Christmas Dinner 2016: How to Roast a Turkey

How to Cook the Perfect Christmas Turkey
Credit: Matthew Eisman / Stringer/ Getty

Christmas is a blissful time and the holiday season has begun. There are Christmas songs being heard everywhere, your friends and family will be visiting, and you need to get into “chef mode” and start preparing some splendid Christmas food for the big day!

Out of the number of creations made each year for this joyous occasion, roast turkey takes the cake! Learn how to perfectly roast a turkey for your upcoming Christmas 2016 dinner!

With each family having its own way of doing a traditional festive turkey, the options are endless. Some may prefer frying it, grilling it, roasting it slowly overnight, cooking it in a slow cooker, or using grandma’s delicious secret spice mix. However, there are some basics that need to be done right before cooking this large bird.

Thawing a Turkey

To thaw out a turkey, begin by first allowing the frozen bird to thaw in the refrigerator. A few days in the fridge is generally good to thaw the bird. Go with a time span of approximately 24 hours for each four to five pounds of turkey in the refrigerator at 40°F or below.

To quicken the process, place the turkey in a cold water bath, changing the water every 30 minutes. This allows the ice built inside the flesh to dissolve at a much faster pace. Complete the thawing process, no matter which way, before cooking. Also, a good idea would be to plan ahead in case you have a frozen bird that still needs thawing, so you do not rush at the last minute.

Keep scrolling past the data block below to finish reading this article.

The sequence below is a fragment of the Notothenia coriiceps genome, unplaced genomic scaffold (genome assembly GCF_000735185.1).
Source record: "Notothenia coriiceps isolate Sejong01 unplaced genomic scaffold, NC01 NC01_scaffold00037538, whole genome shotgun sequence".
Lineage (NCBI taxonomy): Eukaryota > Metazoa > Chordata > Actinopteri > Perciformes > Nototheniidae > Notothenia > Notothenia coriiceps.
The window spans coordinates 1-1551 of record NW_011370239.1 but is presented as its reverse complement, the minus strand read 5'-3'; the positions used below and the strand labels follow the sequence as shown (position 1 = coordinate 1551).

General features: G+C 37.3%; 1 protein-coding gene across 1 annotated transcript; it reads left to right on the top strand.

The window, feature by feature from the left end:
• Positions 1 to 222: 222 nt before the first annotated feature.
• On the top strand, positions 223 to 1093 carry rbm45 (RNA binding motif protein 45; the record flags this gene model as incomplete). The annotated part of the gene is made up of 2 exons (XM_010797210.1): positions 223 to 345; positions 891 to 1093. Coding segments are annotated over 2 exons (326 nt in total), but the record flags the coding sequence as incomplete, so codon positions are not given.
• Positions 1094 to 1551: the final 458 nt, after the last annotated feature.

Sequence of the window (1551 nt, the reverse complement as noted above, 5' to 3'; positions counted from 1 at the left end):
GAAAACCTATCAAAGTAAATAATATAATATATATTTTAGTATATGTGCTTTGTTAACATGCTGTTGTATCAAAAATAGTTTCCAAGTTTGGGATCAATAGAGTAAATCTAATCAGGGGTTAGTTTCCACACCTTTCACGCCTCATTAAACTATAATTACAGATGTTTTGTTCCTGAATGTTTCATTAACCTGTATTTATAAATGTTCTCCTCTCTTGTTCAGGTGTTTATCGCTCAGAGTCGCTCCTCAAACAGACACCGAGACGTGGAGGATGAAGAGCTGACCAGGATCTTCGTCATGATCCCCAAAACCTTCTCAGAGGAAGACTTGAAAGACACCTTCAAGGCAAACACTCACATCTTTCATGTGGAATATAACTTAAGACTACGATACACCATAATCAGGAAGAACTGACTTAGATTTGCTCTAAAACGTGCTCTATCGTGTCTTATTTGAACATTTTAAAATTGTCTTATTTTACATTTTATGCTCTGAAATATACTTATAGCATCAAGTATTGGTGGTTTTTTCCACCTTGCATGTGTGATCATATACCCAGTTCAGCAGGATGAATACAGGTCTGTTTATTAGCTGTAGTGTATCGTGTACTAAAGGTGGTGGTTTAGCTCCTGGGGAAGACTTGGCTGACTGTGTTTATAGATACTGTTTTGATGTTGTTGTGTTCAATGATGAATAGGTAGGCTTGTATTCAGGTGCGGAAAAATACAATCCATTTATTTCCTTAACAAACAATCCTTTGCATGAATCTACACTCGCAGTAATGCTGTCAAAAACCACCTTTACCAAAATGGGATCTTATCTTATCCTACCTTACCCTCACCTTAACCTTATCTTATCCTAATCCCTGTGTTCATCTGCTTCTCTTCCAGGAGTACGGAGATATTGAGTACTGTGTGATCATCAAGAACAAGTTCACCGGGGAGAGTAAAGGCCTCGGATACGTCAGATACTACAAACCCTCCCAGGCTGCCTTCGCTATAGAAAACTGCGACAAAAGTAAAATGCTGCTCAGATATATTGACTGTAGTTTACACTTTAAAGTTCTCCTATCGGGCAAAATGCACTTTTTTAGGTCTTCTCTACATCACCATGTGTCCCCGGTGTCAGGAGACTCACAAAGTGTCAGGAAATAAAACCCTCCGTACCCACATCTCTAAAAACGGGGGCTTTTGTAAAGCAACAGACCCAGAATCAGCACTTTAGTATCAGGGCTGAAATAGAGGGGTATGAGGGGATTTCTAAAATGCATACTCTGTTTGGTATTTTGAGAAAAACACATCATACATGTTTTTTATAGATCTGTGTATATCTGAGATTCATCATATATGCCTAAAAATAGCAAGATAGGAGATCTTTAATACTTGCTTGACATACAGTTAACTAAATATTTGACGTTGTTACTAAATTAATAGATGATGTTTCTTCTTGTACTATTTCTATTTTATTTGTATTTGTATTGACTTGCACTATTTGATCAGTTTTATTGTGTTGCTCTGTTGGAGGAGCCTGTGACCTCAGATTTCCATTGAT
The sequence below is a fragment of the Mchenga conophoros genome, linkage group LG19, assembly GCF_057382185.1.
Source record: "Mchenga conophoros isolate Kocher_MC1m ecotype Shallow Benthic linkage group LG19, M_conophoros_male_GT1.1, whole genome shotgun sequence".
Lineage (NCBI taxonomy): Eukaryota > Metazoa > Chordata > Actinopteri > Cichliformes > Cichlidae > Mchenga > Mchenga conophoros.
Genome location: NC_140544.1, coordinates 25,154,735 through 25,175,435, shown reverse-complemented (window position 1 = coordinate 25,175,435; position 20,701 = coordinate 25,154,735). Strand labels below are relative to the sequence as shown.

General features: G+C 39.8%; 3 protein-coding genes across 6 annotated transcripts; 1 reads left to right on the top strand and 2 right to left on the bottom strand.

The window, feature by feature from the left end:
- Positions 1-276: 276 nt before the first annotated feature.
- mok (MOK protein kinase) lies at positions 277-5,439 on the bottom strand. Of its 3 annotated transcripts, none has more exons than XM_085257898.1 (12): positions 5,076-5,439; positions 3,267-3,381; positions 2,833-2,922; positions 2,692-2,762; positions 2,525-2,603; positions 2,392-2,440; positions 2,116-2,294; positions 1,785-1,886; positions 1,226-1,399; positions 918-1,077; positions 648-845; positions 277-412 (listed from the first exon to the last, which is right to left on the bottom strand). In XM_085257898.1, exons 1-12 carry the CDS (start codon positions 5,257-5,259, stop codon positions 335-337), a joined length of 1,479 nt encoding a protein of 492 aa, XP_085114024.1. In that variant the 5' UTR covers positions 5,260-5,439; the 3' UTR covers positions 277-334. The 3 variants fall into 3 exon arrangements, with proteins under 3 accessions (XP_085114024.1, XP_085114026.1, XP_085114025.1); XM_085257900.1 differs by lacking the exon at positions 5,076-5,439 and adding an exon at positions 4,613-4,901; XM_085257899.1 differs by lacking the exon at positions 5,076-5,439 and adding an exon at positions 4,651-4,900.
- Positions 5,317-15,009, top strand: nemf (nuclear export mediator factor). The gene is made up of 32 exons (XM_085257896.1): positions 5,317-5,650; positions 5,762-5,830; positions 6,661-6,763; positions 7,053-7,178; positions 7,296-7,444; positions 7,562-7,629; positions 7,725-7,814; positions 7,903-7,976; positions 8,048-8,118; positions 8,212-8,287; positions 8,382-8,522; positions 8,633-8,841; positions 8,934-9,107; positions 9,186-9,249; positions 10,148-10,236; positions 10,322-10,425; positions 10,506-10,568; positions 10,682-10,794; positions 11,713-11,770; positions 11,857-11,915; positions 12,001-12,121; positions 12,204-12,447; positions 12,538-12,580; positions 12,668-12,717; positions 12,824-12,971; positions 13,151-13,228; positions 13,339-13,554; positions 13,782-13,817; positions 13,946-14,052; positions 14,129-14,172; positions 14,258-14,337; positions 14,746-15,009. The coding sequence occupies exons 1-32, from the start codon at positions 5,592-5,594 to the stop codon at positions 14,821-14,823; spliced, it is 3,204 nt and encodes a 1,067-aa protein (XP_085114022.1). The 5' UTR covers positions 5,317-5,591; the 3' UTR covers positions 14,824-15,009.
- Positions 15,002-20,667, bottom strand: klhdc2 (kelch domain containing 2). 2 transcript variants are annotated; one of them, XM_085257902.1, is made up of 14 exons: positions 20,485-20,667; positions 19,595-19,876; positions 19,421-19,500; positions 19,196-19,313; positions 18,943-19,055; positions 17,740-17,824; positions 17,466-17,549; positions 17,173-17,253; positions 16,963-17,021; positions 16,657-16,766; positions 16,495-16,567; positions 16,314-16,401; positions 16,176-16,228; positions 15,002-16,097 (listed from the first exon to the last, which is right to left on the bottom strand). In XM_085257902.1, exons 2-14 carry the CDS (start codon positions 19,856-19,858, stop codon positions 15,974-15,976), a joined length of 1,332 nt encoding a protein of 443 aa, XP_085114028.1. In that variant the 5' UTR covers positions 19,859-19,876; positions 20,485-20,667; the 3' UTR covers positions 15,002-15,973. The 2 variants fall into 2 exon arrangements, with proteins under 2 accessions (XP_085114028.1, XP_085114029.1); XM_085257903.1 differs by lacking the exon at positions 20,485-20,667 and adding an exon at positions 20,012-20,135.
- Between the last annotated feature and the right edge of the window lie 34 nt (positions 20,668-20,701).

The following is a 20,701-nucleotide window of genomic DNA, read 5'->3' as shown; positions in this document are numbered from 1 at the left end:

Cooking a Frozen Turkey

To cook a frozen bird, put it on a roasting tray and in the oven at 325°F. A frozen turkey generally takes 50% more time than a regularly-thawed turkey would. Once you put the heat on, the turkey thaws as it cooks.

The wings and drumsticks cook first, since they are located on the outer part and comprise of less meat. The breast part will take the most time. With the help of a good food thermometer, check the temperature. When the temperature reaches 165°F, the bird is done. However, be sure to check the temperature in various parts such as the inner thighs, breast, and legs in order to get an even reading. When cooked halfway, baste with flavored butter and seasonings.

Cooking a Classic Roast Turkey

Prep the bird by getting it out of the refrigerator 30 minutes before cooking. Remove the giblets in the neck or body cavity, if any. Place it breast-side up in a preheated oven at 450°F and rub salt and pepper on it (skip this step if the turkey is brined). Lower the temperature to 350°F and pour two cups of broth in the roasting pan.

Allow a time of 13 minutes per pound of the turkey for even cooking. Ensure you check it every 45 minutes, basting the bird with pan drippings, melted butter or oil.

Once the internal temperatures reaches 165°F, remove the turkey and let it rest for 30 minutes. Carve and serve!



Christensen. E., “How To Cook a Turkey: The Simplest, Easiest Method,” The Kitchn web site, November 2, 2016;